booleans don't mean much to us yet because we don't know what if statements or while loops are. For now, just remember we're allowed to store them in variables like this.
PASSING VARIABLESthere are many ways we can pass variables, so we're not limited to using it in the same function we define it in.
these ways consist of:
- setting parameters/using arguments
- returns
- self

PARAMETERS/ARGUMENTS

You may have noticed when looking through the Modme ScriptDocs that most of the engine functions ask for something, or multiple things. These are called parameters are they can either be mandatory (you must pass them if you want the function to work) or optional (you can pass them, but the function is capable of working without them).
for example let's look back at that engine function, GetEnt():
entity GetEnt(,,[ignore spawners])
the first parameter is required and it is the name you gave the key of the entity in radiant. The second is also required and it is the key you are using of the entity in radiant.
the third parameter is not required (I can tell because it uses [] instead of <>;) and that is asking whether or not to include spawners in the search for the entity.
So in order to use this function, I need to pass at least two arguments to it.
value = "watermelon";
key = "targetname";
include_spawners = false;
watermelon_model = GetEnt( value, key, include_spawners);
notice that I don't have to give the arguments the same exact names as the parameters being asked for.
So, knowing that, when we create function we can have them ask for specific parameters. For example:
function calculate_bmi( weight, height )
{
   bmi = weight / height / height;

   IPrintLnBold("your BMI is " + bmi);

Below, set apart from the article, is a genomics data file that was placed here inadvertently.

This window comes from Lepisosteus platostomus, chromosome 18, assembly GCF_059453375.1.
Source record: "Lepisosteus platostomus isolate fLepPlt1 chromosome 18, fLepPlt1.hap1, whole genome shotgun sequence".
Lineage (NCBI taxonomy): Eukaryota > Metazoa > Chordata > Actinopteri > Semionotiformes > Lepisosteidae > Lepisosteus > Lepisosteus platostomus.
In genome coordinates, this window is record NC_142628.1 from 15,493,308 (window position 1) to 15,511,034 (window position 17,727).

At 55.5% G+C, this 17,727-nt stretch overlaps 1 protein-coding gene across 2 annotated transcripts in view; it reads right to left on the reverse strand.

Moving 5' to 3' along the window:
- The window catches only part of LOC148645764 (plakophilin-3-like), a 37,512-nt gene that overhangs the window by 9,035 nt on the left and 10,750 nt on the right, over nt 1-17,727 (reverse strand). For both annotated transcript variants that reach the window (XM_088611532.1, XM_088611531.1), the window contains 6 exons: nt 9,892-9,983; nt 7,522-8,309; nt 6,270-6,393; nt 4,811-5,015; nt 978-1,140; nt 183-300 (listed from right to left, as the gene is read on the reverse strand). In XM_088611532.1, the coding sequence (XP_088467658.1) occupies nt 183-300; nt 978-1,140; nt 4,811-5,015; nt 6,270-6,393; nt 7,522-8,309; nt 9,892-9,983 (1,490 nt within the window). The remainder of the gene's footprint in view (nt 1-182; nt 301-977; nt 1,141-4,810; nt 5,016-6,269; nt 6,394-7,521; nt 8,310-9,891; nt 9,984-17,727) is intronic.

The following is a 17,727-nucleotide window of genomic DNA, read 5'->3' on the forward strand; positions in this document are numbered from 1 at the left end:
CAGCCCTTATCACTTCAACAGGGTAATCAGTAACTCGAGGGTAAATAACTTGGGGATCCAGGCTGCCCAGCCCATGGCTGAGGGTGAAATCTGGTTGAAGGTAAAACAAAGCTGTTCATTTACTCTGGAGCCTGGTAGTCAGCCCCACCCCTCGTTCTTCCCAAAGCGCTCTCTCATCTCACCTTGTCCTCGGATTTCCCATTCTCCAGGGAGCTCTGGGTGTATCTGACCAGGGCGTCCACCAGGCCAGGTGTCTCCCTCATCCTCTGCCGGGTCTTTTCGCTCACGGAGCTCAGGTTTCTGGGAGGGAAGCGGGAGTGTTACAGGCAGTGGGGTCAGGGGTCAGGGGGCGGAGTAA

}
In this example the function is asking for two parameters: a weight, and a height.
it then calculates bmi by dividing the variable weight by height, and then dividing it by height again.
because I used the word weight and the word height as my parameters, any arguments that get passed to this function will be stored in a variable called weight and a variable called height, which I use for the calculation.
so if I wanted to use this function, I could do this:
calculate_bmi( 70, 1.8 ); //weight is in kg and height is in m 

SELF

using self is very similar to passing a variable using parameters/arguments. It is basically a shortcut.
You can only pass one self per function and you do it by simply putting the variable before calling or threading the function. like this:
watermelon_model thread fly_away();
provided we've already defined the watermelon model above, most likely using GetEnt() as I talked about before.
now to use the variable watermelon_model in our function fly_away() we just type self where we want to use it:
function fly_away()
{
   self MoveZ(1000, 10, 5);
}